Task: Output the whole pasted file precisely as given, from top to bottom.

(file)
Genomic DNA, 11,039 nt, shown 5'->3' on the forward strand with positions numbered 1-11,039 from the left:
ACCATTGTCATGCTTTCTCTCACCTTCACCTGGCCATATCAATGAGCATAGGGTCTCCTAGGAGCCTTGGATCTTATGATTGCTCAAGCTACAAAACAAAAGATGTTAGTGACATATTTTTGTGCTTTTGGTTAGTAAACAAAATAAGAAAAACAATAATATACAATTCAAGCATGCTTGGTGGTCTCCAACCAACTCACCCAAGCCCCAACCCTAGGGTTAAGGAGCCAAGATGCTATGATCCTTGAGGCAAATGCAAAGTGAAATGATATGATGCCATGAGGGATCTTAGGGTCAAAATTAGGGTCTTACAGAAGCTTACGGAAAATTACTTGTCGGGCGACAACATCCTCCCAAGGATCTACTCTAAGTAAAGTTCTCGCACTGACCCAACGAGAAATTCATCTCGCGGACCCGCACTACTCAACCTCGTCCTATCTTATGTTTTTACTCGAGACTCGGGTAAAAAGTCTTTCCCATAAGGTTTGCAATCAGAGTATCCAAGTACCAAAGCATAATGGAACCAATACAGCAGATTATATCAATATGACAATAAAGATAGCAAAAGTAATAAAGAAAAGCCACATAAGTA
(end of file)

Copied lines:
Genomic DNA, 11,039 nt, shown 5'->3' on the forward strand with positions numbered 1-11,039 from the left:
ACCATTGTCATGCTTTCTCTCACCTTCACCTGGCCATATCAATGAGCATAGGGTCTCCTAGGAGCCTTGGATCTTATGATTGCTCAAGCTACAAAACAAAAGATGTTAGTGACATATTTTTGTGCTTTTGGTTAGTAAACAAAATAAGAAAAACAATAATATACAATTCAAGCATGCTTGGTGGTCTCCAACCAACTCACCCAAGCCCCAACCCTAGGGTTAAGGAGCCAAGATGCTATGATCCTTGAGGCAAATGCAAAGTGAAATGATATGATGCCATGAGGGATCTTAGGGTCAAAATTAGGGTCTTACAGAAGCTTACGGAAAATTACTTGTCGGGCGACAACATCCTCCCAAGGATCTACTCTAAGTAAAGTTCTCGCACTGACCCAACGAGAAATTCATCTCGCGGACCCGCACTACTCAACCTCGTCCTATCTTATGTTTTTACTCGAGACTCGGGTAAAAAGTCTTTCCCATAAGGTTTGCAATCAGAGTATCCAAGTACCAAAGCATAATGGAACCAATACAGCAGATTATATCAATATGACAATAAAGATAGCAAAAGTAATAAAGAAAAGCCACATAAGTA